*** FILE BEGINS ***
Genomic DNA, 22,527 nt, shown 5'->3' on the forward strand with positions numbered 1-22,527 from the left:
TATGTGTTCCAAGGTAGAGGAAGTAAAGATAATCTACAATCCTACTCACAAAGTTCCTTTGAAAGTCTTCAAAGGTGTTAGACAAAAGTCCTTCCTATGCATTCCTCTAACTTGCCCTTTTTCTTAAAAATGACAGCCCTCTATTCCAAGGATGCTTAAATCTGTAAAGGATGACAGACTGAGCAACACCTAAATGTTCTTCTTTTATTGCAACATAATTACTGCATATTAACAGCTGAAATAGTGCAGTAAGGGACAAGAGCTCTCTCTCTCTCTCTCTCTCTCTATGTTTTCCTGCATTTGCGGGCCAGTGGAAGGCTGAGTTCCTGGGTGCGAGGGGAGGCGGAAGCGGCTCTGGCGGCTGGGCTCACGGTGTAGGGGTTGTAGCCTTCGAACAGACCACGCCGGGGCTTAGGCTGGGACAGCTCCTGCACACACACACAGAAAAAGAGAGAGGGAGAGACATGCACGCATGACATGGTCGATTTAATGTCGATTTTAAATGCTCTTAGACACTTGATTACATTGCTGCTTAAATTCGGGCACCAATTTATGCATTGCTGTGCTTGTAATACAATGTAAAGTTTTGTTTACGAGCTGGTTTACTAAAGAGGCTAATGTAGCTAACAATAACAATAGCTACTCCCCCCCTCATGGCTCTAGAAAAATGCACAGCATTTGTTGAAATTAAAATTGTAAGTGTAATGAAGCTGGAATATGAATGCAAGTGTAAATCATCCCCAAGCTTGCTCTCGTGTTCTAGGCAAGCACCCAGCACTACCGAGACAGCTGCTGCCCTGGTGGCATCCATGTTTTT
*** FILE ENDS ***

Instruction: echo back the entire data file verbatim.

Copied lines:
Genomic DNA, 22,527 nt, shown 5'->3' on the forward strand with positions numbered 1-22,527 from the left:
TATGTGTTCCAAGGTAGAGGAAGTAAAGATAATCTACAATCCTACTCACAAAGTTCCTTTGAAAGTCTTCAAAGGTGTTAGACAAAAGTCCTTCCTATGCATTCCTCTAACTTGCCCTTTTTCTTAAAAATGACAGCCCTCTATTCCAAGGATGCTTAAATCTGTAAAGGATGACAGACTGAGCAACACCTAAATGTTCTTCTTTTATTGCAACATAATTACTGCATATTAACAGCTGAAATAGTGCAGTAAGGGACAAGAGCTCTCTCTCTCTCTCTCTCTCTCTATGTTTTCCTGCATTTGCGGGCCAGTGGAAGGCTGAGTTCCTGGGTGCGAGGGGAGGCGGAAGCGGCTCTGGCGGCTGGGCTCACGGTGTAGGGGTTGTAGCCTTCGAACAGACCACGCCGGGGCTTAGGCTGGGACAGCTCCTGCACACACACACAGAAAAAGAGAGAGGGAGAGACATGCACGCATGACATGGTCGATTTAATGTCGATTTTAAATGCTCTTAGACACTTGATTACATTGCTGCTTAAATTCGGGCACCAATTTATGCATTGCTGTGCTTGTAATACAATGTAAAGTTTTGTTTACGAGCTGGTTTACTAAAGAGGCTAATGTAGCTAACAATAACAATAGCTACTCCCCCCCTCATGGCTCTAGAAAAATGCACAGCATTTGTTGAAATTAAAATTGTAAGTGTAATGAAGCTGGAATATGAATGCAAGTGTAAATCATCCCCAAGCTTGCTCTCGTGTTCTAGGCAAGCACCCAGCACTACCGAGACAGCTGCTGCCCTGGTGGCATCCATGTTTTT